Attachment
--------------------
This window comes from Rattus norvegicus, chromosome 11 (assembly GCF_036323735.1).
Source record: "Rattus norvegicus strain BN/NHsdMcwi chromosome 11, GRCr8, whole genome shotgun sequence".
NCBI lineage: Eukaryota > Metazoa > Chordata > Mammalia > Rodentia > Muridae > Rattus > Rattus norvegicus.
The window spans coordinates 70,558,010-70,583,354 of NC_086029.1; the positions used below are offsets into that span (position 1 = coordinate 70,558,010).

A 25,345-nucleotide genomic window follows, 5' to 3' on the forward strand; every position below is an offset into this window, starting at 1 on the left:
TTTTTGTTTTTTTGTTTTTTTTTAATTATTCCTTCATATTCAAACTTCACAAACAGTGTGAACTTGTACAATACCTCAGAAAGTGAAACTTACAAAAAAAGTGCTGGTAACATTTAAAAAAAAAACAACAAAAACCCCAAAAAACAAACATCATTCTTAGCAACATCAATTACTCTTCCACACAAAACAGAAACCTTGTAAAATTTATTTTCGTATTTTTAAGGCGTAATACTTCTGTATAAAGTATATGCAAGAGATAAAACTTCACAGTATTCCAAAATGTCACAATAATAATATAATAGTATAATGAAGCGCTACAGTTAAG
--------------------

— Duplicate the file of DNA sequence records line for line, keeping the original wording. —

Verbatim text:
This window comes from Rattus norvegicus, chromosome 11 (assembly GCF_036323735.1).
Source record: "Rattus norvegicus strain BN/NHsdMcwi chromosome 11, GRCr8, whole genome shotgun sequence".
NCBI lineage: Eukaryota > Metazoa > Chordata > Mammalia > Rodentia > Muridae > Rattus > Rattus norvegicus.
The window spans coordinates 70,558,010-70,583,354 of NC_086029.1; the positions used below are offsets into that span (position 1 = coordinate 70,558,010).

A 25,345-nucleotide genomic window follows, 5' to 3' on the forward strand; every position below is an offset into this window, starting at 1 on the left:
TTTTTGTTTTTTTGTTTTTTTTTAATTATTCCTTCATATTCAAACTTCACAAACAGTGTGAACTTGTACAATACCTCAGAAAGTGAAACTTACAAAAAAAGTGCTGGTAACATTTAAAAAAAAAACAACAAAAACCCCAAAAAACAAACATCATTCTTAGCAACATCAATTACTCTTCCACACAAAACAGAAACCTTGTAAAATTTATTTTCGTATTTTTAAGGCGTAATACTTCTGTATAAAGTATATGCAAGAGATAAAACTTCACAGTATTCCAAAATGTCACAATAATAATATAATAGTATAATGAAGCGCTACAGTTAAG